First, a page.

Training approaches should also be tailored to their strengths and interests. Compared to other generations, millennials have shorter attention spans and prefer to hit the ground running. They also resist repetitive work, and want to learn through hands-on experience. Most importantly, millennials grew up around technology and expect it to be a part of their daily lives.
Implementing gamification in your organization
One of the biggest trends in workforce development is the idea of gamification, or the application of typical gameplay elements (e.g., points, rules) to other activities. Companies such as Yahoo, LinkedIn, and Amazon have all used gamification to increase buy-in and enthusiasm for different programs.
In field service, organizations are using gamification to deliver on-demand and remote learning programs. It’s self-guided learning, with a carrot at the end of the stick. Out in the field, they are using gamification to incentivize upsell and safety programs.
The benefits of gamification are numerous, from improving company culture to creating healthy competition with leaderboards and prizes. Gamification can also help organizations increase visibility into the field by tracking KPIs, providing real-time performance insights, and reducing absenteeism and employee turnover.
As you consider whether to implement gamification in your organization, here are three programs that resulted in significant change:
- Build rewards into your training program: Ford Motor Company implemented gamification into its learning portal to help service teams and technicians become product experts. The new and improved portal saw a 400 percent increase in use, especially among younger generations.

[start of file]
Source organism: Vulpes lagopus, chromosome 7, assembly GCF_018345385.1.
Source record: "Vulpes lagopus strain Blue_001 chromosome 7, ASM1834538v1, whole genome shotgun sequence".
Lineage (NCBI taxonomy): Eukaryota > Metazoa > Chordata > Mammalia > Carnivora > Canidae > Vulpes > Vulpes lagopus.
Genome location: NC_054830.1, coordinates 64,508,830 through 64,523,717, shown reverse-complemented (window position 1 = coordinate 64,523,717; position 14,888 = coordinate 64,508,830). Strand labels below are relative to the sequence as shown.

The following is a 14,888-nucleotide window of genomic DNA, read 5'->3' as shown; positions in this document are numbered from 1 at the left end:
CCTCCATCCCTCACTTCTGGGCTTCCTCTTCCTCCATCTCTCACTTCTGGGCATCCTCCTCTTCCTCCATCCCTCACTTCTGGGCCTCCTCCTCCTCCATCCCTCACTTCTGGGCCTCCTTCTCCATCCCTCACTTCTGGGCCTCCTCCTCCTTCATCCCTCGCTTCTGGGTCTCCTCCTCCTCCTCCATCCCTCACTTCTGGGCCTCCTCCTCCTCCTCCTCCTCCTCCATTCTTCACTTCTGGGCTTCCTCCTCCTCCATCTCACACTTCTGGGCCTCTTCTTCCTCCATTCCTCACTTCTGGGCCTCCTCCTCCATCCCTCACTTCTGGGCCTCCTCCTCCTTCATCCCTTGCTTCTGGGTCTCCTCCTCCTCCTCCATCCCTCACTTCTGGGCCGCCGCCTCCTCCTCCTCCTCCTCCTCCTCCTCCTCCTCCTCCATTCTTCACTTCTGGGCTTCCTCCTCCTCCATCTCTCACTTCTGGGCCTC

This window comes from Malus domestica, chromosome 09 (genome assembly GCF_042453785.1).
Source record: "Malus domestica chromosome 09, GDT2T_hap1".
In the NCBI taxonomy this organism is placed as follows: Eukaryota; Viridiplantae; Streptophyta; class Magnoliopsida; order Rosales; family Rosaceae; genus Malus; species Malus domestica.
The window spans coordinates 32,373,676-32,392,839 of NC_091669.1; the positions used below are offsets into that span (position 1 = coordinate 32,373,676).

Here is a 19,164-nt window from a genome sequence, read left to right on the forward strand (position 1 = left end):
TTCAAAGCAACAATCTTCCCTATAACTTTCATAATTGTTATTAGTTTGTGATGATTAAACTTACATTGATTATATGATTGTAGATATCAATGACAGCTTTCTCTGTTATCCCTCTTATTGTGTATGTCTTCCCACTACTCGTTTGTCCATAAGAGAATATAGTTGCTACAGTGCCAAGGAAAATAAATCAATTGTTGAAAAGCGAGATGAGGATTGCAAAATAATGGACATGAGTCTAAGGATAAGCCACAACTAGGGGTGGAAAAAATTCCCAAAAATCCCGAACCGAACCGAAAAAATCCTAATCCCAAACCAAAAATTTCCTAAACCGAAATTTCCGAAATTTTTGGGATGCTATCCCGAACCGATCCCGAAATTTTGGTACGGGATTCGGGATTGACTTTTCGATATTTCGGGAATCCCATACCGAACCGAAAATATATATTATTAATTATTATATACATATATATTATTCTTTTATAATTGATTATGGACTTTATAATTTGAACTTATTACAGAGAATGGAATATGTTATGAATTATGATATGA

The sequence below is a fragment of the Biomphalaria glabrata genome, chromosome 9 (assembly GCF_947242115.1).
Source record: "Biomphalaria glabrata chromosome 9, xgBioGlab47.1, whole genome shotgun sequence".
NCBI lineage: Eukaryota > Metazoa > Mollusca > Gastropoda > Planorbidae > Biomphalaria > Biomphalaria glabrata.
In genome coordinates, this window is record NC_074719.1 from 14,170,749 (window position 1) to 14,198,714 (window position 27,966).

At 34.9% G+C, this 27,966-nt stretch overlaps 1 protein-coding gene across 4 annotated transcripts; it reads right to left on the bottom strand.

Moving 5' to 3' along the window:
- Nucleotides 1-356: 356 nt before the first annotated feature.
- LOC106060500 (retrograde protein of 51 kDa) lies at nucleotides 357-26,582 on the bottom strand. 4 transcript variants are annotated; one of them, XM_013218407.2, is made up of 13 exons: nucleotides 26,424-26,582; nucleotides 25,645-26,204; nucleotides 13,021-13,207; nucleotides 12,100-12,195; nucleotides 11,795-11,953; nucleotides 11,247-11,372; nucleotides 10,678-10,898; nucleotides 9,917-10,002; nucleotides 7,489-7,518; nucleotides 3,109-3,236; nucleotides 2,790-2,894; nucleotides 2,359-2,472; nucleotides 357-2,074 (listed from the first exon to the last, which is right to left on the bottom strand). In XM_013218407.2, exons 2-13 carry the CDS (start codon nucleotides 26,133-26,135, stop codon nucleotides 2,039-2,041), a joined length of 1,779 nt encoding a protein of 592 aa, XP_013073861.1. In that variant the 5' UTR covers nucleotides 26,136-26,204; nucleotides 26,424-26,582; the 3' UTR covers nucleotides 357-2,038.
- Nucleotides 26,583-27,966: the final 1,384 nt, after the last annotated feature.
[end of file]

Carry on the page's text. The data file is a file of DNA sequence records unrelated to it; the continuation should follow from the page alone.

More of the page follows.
- Incentivize behavior with achievements: Salesforce used gamification to increase CRM compliance by more than 40 percent. The company rolled out a ‘Big Game Hunter’ mini-game for its employees, who started out as chicken hunters before leveling up to bigger game.
- Enable real-time feedback: Target has begun to gamify the checkout process by measuring transaction speed, checkout accuracy, and worker success rates over time. Cashiers get real-time feedback with red and green lights that flash to show if items were scanned optimally.
In an industry where organizations are struggling to attract and retain new talent, gamification is an easy way to drive user adoption, reduce training costs, and ensure a consistent level of service.
Getting more out of on-demand workforces
According to a report by The Service Council, 76 percent of field service organizations are already using third-party vendors to supplement their workforce.
This makes sense, especially in areas with lower population densities. There is an increasing volume of work to be done, and not enough employees in the area to handle it all.
Building a blended team of in-house and outsourced workers can help field service leaders stay ahead of the rising volume of work, whether it’s installing new small cell towers in preparation for 5G networks or leveraging the data coming from the field for greater operational efficiency.
Still, contractors present their own challenges. Subcontractors often prefer to use their own tools and standards, which can be a significant challenge when dealing with subcontractors across the country.
“Standardized work quality, communication, and documentation across teams has been a consistent challenge in our industry,” Chase said. “The ability to pull in extra resources when needed, train according to our standards, and keep quality up to par has been difficult, but these are normal operating conditions now. Managing resources and quality of work is key to success.”
Badged employee or not, these technicians are still an extension of your brand. Success is often determined by the ability to help them ramp quickly, work safely, and deliver a consistent standard of service.
Just look at the way Rob Hepplewhite, a district manager for Vans, described his approach to seasonal workers.
“The way I led my team was that everyone was served by the leadership team the same way, no matter the title, and no matter whether they were seasonal employees or not.”
That underlying philosophy of empathy and respect is one that would serve any organization well, whether they are trying to navigate the holiday shopping season or onboard a new generation of workers.